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Last Updated on January 24, 2021

How Goals Performance Review Can Help You Succeed More

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How Goals Performance Review Can Help You Succeed More

Setting and achieving goals can be an interesting adventure on your journey to success if you form the habit of tracking and reviewing your performance on the goals you have set. To achieve this, you can carry out a periodic or end-of-cycle goals performance review to know how well you are progressing.

In this article, you will find useful tips on how to carry out a goals performance review and important steps to take on the outcome of your reviews.

What Is a Goals Performance Review?

A goals performance review is an intentional and planned activity carried out to measure your productivity based on your set goals. The real essence of this review is to identify what is going right, what is going wrong, and to set future goals.[1]

Taking a periodic review of your goals is an indicator that you are serious about achieving them, and this can actually be a source of motivation to achieve your goals.

Benefits of a Goals Performance Review

There are countless benefits associated with measuring your performance and progress on your goals. You will find some of them below.

Keep Track of Your Goals

It’s easy to get distracted and lose focus if you do not create a plan to follow through with your goals. This won’t happen when you have a plan in place such as a performance review. The review will even be more significant when you have many goals to track, such as financial goals, career goals, family goals, health goals, etc.

Measure Your Performance

A scheduled review will help you to evaluate yourself and see how you are performing with your goals. Many times, the information you gather from this evaluation can help you sit tight or push you to do more to accomplish your goals.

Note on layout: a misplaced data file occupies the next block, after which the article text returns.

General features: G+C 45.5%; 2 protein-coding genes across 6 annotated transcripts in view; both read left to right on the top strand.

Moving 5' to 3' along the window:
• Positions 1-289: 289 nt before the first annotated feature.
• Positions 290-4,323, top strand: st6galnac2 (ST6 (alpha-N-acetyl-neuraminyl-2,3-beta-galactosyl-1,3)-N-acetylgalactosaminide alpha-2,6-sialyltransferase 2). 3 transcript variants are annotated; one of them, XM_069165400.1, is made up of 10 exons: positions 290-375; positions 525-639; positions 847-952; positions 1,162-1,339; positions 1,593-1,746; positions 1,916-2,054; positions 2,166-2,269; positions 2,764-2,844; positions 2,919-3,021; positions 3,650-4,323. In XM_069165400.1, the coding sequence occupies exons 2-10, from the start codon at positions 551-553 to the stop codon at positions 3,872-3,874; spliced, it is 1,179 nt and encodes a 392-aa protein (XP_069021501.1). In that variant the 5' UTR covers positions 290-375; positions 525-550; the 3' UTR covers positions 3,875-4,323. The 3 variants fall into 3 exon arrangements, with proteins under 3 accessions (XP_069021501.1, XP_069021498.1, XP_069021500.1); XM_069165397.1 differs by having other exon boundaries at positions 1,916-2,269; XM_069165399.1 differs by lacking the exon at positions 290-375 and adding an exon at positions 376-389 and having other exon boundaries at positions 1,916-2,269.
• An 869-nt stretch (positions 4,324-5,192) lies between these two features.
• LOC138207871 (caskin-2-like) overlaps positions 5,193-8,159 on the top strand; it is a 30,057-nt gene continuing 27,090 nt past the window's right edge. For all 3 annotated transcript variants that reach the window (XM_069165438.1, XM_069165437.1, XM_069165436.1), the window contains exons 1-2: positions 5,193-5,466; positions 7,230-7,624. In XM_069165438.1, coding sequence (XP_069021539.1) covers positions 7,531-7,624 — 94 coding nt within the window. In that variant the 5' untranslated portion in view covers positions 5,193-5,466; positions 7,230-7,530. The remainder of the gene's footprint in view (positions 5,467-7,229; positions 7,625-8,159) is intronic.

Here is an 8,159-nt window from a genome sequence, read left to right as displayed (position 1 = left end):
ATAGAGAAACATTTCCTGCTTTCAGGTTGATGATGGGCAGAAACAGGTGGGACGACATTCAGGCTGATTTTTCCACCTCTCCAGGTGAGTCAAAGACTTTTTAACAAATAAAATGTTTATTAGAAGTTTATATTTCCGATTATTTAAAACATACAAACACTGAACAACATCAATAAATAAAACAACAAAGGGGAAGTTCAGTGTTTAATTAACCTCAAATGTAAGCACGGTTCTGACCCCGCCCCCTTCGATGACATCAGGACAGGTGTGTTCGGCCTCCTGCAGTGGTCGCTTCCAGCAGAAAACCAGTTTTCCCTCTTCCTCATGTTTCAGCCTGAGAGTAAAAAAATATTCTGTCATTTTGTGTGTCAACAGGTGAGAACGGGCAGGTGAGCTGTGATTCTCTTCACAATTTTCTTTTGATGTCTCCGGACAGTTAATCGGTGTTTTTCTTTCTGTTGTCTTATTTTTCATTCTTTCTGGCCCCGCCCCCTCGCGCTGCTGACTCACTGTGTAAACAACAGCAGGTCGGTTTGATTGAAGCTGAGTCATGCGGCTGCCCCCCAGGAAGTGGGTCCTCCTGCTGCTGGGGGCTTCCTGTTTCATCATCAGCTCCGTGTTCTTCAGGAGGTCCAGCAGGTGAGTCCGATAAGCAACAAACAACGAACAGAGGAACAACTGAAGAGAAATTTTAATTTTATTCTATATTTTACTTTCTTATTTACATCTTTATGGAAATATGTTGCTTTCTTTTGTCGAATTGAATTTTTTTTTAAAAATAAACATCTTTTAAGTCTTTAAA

Identify Necessary Adjustments

A goals performance review can show you what is working and what is not in your efforts to achieve your goals. Therefore, you might find from your evaluation that you need to make certain adjustments in order to accomplish your goals.

Achieve All-Around Success

Without deliberate reviews, there is a tendency to perform well in one area while other areas suffer. A periodic goals performance review can help you live a balanced life as you keep track of all of your goals and make sure you are not falling short in any area.

How to Carry out a Goals Performance Review

Carrying out an effective goals performance review begins with setting your goals correctly. Be clear about your expectations and results. When you set S.M.A.R.T Goals, it will be much easier for you to track, measure, and evaluate them.

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There are no hard and fast rules for carrying out a goals performance review. It all depends on the kind of goals and the time you attach to your goals. However, as a guide, here are some ways you can review your goals:

Based on End Results

Some goals are “end goals,” and the only way to review them is by whether they turn out as a hit or miss. For example, setting a goal to land a particular job or making the cut-off point in a professional exam can be a hit or miss.

However, when you have a couple of goals in different areas, your performance review can include looking at how many of your end goals you have been able to achieve versus the ones you couldn’t achieve. You will be able to judge whether you are generally making progress or not.

Based on Milestones and Timelines

For effective goal setting and tracking, it is usually advised that when setting your goals, you should break them down into smaller units so that you can measure your performance throughout and also get motivated when you accomplish those smaller goals. The milestones will help you to know if you are moving closer to accomplishing your bigger goals or not. Below are some examples of this kind of review.

Building a Home

If you plan on building your own home within the next three years, for example, securing a landed property and getting your building plan approved by the government in the first year are significant milestones towards your building goal.

Losing Weight

If you plan to lose 80 pounds in one year, and your milestone is set at 20 pounds in three months, carrying out a quarterly review of your weight apart from checking the scales weekly can give you a picture of your weight loss journey.

Career Advancement